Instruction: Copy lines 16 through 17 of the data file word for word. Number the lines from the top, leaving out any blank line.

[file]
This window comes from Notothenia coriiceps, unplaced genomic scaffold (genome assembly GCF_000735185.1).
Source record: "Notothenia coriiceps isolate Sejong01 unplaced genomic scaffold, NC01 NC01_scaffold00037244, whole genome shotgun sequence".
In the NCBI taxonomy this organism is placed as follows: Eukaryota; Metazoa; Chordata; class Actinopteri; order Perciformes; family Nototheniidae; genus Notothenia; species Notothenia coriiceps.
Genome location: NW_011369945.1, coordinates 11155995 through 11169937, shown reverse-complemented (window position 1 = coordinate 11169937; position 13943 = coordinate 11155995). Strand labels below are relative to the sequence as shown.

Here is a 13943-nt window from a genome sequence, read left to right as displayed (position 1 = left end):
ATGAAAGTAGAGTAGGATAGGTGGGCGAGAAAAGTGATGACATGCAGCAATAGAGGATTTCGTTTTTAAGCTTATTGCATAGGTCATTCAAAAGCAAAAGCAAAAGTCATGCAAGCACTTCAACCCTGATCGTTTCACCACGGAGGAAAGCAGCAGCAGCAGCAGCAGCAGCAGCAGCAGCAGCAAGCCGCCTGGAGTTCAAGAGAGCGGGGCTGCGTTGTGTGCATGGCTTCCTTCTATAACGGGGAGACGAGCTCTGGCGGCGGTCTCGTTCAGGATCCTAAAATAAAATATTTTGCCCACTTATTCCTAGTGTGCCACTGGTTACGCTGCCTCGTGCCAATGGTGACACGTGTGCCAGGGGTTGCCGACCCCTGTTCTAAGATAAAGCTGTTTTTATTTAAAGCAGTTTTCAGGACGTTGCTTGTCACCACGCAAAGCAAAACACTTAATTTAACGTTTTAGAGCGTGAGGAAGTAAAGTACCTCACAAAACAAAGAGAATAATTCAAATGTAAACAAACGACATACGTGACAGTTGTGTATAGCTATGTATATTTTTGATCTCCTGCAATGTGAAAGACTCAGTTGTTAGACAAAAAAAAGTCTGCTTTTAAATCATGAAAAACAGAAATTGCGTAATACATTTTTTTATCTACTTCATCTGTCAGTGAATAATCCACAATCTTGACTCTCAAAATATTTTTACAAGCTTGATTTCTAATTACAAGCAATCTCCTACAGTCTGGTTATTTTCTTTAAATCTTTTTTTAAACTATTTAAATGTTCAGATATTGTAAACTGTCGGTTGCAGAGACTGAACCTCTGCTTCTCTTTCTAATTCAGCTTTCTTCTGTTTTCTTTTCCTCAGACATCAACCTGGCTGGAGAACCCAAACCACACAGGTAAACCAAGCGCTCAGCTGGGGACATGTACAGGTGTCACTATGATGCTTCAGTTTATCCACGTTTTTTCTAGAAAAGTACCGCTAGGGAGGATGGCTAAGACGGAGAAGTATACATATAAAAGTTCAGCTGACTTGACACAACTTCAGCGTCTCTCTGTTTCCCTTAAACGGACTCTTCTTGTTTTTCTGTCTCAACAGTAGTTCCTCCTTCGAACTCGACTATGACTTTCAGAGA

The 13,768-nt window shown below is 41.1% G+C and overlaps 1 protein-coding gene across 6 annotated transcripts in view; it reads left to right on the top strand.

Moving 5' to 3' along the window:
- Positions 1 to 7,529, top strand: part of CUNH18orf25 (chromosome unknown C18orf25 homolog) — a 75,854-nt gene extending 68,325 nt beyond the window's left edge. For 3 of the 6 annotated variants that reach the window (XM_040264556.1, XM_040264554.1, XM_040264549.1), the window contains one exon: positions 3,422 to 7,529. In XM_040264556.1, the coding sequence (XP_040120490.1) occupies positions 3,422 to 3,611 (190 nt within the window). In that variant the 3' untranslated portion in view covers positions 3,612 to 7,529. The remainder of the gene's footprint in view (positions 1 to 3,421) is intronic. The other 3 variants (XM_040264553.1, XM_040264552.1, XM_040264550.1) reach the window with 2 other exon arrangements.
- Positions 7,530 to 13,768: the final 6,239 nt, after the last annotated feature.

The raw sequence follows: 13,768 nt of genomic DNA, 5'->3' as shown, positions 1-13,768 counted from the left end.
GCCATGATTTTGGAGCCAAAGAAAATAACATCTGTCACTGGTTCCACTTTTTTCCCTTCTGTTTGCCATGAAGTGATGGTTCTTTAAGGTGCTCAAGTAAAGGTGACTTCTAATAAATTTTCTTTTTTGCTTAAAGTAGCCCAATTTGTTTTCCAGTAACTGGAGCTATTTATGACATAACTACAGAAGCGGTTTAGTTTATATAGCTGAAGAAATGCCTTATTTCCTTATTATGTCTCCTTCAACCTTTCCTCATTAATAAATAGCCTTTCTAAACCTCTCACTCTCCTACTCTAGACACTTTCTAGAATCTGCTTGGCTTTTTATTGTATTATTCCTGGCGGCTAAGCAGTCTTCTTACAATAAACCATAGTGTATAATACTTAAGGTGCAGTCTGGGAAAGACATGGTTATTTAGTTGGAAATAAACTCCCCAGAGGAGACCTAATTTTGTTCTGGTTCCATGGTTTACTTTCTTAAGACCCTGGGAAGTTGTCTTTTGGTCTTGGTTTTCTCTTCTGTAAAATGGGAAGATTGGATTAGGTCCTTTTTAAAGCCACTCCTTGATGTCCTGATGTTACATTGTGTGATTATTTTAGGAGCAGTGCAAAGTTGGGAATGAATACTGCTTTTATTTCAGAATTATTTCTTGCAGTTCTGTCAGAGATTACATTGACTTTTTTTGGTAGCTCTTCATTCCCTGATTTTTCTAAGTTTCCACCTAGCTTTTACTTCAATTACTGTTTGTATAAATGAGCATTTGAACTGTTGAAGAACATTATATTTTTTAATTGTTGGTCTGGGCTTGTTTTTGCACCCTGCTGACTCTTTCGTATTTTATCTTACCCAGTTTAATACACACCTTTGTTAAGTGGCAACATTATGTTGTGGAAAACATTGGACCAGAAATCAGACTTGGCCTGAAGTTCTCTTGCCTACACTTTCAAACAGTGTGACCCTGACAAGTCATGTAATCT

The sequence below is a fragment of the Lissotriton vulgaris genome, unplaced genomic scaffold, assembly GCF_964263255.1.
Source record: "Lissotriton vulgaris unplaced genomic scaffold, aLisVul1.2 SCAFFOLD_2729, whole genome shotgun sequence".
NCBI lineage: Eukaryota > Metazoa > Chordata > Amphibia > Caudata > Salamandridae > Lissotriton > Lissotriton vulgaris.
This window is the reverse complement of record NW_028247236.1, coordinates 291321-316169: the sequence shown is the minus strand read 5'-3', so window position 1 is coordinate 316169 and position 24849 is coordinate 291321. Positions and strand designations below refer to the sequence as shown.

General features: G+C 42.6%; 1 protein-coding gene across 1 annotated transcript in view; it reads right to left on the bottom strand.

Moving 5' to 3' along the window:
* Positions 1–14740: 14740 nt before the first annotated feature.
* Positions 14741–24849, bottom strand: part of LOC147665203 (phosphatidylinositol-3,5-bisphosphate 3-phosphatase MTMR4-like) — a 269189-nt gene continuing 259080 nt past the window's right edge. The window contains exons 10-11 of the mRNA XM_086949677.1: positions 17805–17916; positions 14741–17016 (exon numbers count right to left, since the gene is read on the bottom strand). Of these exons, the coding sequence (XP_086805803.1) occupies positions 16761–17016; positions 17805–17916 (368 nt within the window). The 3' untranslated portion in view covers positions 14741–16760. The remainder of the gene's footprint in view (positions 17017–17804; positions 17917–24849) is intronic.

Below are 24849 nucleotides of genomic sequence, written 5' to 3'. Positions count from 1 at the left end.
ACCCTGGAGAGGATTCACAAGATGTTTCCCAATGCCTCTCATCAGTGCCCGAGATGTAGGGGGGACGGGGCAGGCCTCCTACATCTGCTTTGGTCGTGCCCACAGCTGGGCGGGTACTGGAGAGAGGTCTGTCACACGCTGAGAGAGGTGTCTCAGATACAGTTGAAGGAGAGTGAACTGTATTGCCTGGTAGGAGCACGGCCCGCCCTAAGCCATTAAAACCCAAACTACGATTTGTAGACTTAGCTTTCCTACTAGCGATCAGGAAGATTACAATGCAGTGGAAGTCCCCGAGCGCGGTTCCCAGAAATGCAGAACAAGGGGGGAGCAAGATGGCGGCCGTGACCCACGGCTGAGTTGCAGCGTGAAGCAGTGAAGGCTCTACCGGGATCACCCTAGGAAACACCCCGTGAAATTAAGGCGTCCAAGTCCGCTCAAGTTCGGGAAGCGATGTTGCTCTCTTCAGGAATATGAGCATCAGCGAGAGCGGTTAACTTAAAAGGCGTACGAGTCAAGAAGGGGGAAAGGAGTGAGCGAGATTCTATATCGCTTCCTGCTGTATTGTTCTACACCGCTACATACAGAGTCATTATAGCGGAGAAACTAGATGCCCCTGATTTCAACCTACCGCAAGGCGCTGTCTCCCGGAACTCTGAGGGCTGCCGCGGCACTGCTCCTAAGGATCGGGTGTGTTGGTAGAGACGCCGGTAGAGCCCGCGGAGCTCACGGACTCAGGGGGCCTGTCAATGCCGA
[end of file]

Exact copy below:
This window is the reverse complement of record NW_028247236.1, coordinates 291321-316169: the sequence shown is the minus strand read 5'-3', so window position 1 is coordinate 316169 and position 24849 is coordinate 291321. Positions and strand designations below refer to the sequence as shown.

General features: G+C 42.6%; 1 protein-coding gene across 1 annotated transcript in view; it reads right to left on the bottom strand.